Sept. 13

Synthetic cartilage may help arthritis sufferers
Interview with Dr. Tim Daniels
CTV News

St. Michael’s is the only Toronto hospital use a synthetic cartilage called Cartiva for arthritis or injury to the big toe. And new data shows excellent long-term results, said our Dr. Tim Daniels.

Sept. 11

Support early in life key to Indigenous well-being, MMIWG inquiry hears in Iqaluit
Testimony by Dr. Janet Smylie
CBC News

The importance of health and well-being in early life for Indigenous people — and their ties to colonial violence — were highlighted Tuesday afternoon at the federal inquiry for missing and murdered Indigenous women and girls, as four days of hearings in Iqaluit reached their halfway point.

How a simulation dramatically improved blood delivery times for trauma patients
Interview with Dr. Andrew Petrosoniak
Hospital News

When a critically injured and bleeding patient is rushed into a trauma bay, every second counts – the faster they can receive blood, the higher their odds are of survival. So when St. Michael’s trauma team discovered unnecessary delays in getting blood from the blood bank to the trauma bay, they eliminated them. As a result, blood is being delivered on average 2.5 minutes faster – improving patients’ survival odds by 12.5 per cent.

Sept. 10

Patient navigation specialists are helping Indigenous cancer patients navigate their care
Interview with Leonard Benoit and Dr. Janet Smylie
The Globe and Mail

Leonard Benoit’s job as an Aboriginal patient navigator with the Toronto Central Regional Cancer Program – which the seasoned nurse began more than six months ago – was created to help address disproportionately high rates of cancer among Indigenous patients.

Interventions to help unemployed patients find jobs
Research by Dr. Andrew Pinto
Market Business News

Unemployed patients could benefit significantly if health care organizations helped them find a job, a new study found. Researchers at the Centre for Urban Health Solutions of St. Michael’s Hospital carried out a study on unemployed patients. They focused specifically on how health care organizations could help them get back into work.

Sept. 6

How unsaturated fats can help fight heart disease
Research by Dr. Heyu Ni
CTV News

Foods high in unsaturated fats may protect against cardiovascular disease and inflammation, and new research published today in Nature Communications has uncovered why.

Providence Healthcare’s support groups and education programs help community
Interviews with Erin Leneeuw and Karina Rakhimova

At Providence Healthcare, our focus is on helping people flourish both within our hospital and in the community.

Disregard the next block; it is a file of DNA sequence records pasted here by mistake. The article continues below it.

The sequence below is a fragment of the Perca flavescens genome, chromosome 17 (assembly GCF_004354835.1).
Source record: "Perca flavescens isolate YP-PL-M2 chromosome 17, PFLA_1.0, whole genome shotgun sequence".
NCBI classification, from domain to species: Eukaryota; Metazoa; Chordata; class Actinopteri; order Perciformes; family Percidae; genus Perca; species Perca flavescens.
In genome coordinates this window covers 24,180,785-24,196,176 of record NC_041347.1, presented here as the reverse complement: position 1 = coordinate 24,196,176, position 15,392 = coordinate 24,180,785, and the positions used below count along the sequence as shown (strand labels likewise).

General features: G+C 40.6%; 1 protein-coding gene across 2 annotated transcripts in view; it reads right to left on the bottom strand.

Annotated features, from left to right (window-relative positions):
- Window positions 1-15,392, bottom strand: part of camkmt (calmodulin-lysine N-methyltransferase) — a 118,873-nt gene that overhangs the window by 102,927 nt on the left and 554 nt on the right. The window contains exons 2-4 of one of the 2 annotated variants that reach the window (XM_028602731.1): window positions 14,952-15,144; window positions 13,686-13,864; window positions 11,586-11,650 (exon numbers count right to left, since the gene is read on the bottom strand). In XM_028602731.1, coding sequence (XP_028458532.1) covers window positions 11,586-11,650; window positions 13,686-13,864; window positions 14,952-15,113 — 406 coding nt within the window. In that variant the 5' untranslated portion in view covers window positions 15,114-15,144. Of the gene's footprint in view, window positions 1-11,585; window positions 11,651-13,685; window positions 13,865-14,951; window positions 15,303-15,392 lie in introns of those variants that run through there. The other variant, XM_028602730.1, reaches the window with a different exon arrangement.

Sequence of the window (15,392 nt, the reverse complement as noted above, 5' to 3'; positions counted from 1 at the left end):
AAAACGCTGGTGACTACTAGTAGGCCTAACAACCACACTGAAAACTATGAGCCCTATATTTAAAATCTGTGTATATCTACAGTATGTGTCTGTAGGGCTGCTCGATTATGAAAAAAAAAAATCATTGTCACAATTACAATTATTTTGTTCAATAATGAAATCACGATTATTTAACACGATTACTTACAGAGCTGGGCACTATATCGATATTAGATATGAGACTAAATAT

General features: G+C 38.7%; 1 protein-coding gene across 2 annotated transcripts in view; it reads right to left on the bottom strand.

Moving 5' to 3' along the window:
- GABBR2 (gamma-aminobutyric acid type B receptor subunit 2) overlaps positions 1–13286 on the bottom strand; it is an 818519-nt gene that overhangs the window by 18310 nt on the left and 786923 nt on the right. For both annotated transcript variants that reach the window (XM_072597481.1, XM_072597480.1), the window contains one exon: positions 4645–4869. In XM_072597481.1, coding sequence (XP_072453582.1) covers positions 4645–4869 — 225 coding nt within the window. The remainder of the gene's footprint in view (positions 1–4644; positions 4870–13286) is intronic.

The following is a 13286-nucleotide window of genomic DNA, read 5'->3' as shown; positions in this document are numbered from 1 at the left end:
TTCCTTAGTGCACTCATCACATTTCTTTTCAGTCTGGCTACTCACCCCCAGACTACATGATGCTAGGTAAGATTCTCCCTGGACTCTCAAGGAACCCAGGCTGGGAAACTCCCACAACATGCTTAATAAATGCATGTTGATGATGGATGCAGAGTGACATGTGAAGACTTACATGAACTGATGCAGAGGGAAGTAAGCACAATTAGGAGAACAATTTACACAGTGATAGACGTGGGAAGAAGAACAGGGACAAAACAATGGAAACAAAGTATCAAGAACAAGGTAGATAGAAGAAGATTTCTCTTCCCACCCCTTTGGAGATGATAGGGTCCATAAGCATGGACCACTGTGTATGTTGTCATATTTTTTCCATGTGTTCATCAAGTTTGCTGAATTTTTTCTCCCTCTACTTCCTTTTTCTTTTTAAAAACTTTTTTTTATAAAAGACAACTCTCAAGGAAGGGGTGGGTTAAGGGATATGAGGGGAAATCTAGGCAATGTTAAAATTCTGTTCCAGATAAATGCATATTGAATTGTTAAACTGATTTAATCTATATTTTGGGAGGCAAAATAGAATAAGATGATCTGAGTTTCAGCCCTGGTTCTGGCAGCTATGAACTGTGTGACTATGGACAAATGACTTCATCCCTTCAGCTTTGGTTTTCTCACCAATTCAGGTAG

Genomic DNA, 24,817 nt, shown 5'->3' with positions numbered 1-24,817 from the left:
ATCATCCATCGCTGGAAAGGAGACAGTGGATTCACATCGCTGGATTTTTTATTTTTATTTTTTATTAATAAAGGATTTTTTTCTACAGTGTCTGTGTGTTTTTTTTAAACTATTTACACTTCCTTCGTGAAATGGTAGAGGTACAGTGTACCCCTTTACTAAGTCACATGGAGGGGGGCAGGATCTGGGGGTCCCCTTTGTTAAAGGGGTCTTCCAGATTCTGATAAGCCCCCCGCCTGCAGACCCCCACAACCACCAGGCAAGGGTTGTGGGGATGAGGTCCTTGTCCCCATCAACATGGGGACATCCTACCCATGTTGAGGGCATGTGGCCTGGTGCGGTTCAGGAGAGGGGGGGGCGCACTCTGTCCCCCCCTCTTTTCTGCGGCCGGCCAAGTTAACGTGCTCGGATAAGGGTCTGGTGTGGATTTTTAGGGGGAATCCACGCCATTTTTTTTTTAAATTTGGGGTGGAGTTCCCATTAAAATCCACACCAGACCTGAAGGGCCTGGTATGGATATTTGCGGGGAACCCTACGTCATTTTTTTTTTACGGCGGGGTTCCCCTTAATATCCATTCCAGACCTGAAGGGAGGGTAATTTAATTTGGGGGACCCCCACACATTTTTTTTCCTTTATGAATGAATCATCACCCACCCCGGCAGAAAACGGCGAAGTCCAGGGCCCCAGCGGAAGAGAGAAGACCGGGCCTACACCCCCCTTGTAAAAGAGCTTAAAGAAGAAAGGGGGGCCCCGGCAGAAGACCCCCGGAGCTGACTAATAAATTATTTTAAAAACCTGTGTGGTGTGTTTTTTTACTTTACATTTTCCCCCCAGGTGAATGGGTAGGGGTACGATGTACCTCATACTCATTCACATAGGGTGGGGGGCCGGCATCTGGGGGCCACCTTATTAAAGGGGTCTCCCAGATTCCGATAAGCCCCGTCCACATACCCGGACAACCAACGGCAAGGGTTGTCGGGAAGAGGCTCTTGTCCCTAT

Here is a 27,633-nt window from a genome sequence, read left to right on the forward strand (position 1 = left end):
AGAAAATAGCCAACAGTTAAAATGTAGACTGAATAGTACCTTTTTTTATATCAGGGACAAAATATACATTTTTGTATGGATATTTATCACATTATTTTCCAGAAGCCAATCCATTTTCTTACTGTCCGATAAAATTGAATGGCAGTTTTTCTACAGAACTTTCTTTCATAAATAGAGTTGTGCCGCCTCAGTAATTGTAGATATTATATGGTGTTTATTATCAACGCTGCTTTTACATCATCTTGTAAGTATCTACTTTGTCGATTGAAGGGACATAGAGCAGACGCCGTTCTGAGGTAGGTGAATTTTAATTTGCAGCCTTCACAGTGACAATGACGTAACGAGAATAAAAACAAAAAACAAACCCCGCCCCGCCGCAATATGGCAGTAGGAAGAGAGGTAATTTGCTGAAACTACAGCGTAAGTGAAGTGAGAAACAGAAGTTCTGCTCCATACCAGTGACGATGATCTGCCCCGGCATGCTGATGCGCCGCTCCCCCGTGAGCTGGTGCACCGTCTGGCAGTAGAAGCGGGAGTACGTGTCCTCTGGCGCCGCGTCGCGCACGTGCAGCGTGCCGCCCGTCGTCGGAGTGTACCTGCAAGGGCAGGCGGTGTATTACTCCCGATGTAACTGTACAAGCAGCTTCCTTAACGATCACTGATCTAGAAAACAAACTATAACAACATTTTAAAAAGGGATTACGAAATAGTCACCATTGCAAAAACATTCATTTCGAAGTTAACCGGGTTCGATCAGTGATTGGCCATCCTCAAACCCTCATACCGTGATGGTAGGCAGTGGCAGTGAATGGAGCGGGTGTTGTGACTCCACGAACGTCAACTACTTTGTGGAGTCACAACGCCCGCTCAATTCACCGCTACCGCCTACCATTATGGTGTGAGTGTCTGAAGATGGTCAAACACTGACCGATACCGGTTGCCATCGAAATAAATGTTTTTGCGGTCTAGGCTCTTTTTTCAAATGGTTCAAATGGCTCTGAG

Enabling primary care planning with data
Research by Dr. Rick Glazier

Researchers from the Centre for Urban Health Solutions at St. Michael’s Hospital and the Institute for Clinical Evaluative Sciences (ICES) have found considerable variations in primary health care needs and delivery across Ontario — and the areas with the highest needs, including northern Ontario and large cities like Toronto, tend to receive the lowest level of care.

Aug. 29

Prescription opioids a factor in many overdose deaths, study shows
Research by Dr. Tara Gomes
The Toronto Star

One third of the people who died from opioid overdoses in Ontario in 2016 held active prescriptions for the powerful medications, according to a new study examining the role prescribed and illicit drugs had in thousands of deaths across the province.

Is it time to see a doc about your heavy period?
Interview with Dr. Yolanda Kirkham
Reader’s Digest: Best Health

According to Heavy Period Talk, one in five women experience heavy blood loss, pain and exhaustion each month that disrupts daily life. But more than half of these women don’t realize that their heavy menstrual bleeding is actually a treatable medical condition called menorrhagia.

Diabetes medication increases cardiac energy in diabetes patients through glucose and fatty acid oxidation, study finds
Research by Dr. Subodh Verma

A medication used to treat Type 2 diabetes was found to have a positive impact on cardiac energy amongst diabetes patients, according to a study completed by Dr. Subodh Verma, cardiac surgeon-scientist and director of the CardioLink platform at the Keenan Research Centre for Biomedical Science (KRCBS) of St. Michael’s Hospital, and his research team.

Aug. 28

Why the medical world needs a #MeToo movement
Interview with Dr. Sharon Straus
CTV News’ Your Morning

“For too long, we’ve had a culture of silence in academic medicine. We’ve tolerated bad behaviour in bright people. They’d get a pass because they’re good at their jobs,” said our Dr. Sharon Straus.